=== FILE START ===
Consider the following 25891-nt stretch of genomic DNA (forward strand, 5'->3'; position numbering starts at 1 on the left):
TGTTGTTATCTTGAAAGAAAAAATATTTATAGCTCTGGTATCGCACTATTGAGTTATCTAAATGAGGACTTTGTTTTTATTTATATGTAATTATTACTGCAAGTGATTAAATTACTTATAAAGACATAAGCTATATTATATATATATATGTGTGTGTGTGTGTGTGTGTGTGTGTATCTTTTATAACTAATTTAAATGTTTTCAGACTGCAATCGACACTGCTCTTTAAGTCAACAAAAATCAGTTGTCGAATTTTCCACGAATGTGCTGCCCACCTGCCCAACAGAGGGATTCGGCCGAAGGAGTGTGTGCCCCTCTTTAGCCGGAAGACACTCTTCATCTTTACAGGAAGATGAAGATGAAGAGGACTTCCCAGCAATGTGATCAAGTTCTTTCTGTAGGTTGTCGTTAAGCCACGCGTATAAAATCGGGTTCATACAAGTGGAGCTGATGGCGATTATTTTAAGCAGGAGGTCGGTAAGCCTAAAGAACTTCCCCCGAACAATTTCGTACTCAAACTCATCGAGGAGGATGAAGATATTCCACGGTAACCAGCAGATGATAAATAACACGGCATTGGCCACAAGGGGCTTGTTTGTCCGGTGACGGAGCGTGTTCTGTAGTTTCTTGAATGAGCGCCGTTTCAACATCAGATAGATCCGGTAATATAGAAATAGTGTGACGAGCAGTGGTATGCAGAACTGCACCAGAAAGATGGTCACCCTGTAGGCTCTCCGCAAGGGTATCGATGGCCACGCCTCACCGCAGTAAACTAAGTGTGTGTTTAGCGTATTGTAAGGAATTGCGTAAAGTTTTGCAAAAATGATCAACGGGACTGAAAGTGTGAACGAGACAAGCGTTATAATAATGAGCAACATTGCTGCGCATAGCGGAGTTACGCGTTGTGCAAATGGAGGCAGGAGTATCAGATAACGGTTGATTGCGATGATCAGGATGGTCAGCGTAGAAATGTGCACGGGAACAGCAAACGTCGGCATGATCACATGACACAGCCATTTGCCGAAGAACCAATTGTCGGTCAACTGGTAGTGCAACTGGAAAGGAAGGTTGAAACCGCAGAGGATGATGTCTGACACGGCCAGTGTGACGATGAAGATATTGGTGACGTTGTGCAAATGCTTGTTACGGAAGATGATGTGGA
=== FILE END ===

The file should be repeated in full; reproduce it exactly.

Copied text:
Consider the following 25891-nt stretch of genomic DNA (forward strand, 5'->3'; position numbering starts at 1 on the left):
TGTTGTTATCTTGAAAGAAAAAATATTTATAGCTCTGGTATCGCACTATTGAGTTATCTAAATGAGGACTTTGTTTTTATTTATATGTAATTATTACTGCAAGTGATTAAATTACTTATAAAGACATAAGCTATATTATATATATATATGTGTGTGTGTGTGTGTGTGTGTGTGTATCTTTTATAACTAATTTAAATGTTTTCAGACTGCAATCGACACTGCTCTTTAAGTCAACAAAAATCAGTTGTCGAATTTTCCACGAATGTGCTGCCCACCTGCCCAACAGAGGGATTCGGCCGAAGGAGTGTGTGCCCCTCTTTAGCCGGAAGACACTCTTCATCTTTACAGGAAGATGAAGATGAAGAGGACTTCCCAGCAATGTGATCAAGTTCTTTCTGTAGGTTGTCGTTAAGCCACGCGTATAAAATCGGGTTCATACAAGTGGAGCTGATGGCGATTATTTTAAGCAGGAGGTCGGTAAGCCTAAAGAACTTCCCCCGAACAATTTCGTACTCAAACTCATCGAGGAGGATGAAGATATTCCACGGTAACCAGCAGATGATAAATAACACGGCATTGGCCACAAGGGGCTTGTTTGTCCGGTGACGGAGCGTGTTCTGTAGTTTCTTGAATGAGCGCCGTTTCAACATCAGATAGATCCGGTAATATAGAAATAGTGTGACGAGCAGTGGTATGCAGAACTGCACCAGAAAGATGGTCACCCTGTAGGCTCTCCGCAAGGGTATCGATGGCCACGCCTCACCGCAGTAAACTAAGTGTGTGTTTAGCGTATTGTAAGGAATTGCGTAAAGTTTTGCAAAAATGATCAACGGGACTGAAAGTGTGAACGAGACAAGCGTTATAATAATGAGCAACATTGCTGCGCATAGCGGAGTTACGCGTTGTGCAAATGGAGGCAGGAGTATCAGATAACGGTTGATTGCGATGATCAGGATGGTCAGCGTAGAAATGTGCACGGGAACAGCAAACGTCGGCATGATCACATGACACAGCCATTTGCCGAAGAACCAATTGTCGGTCAACTGGTAGTGCAACTGGAAAGGAAGGTTGAAACCGCAGAGGATGATGTCTGACACGGCCAGTGTGACGATGAAGATATTGGTGACGTTGTGCAAATGCTTGTTACGGAAGATGATGTGGA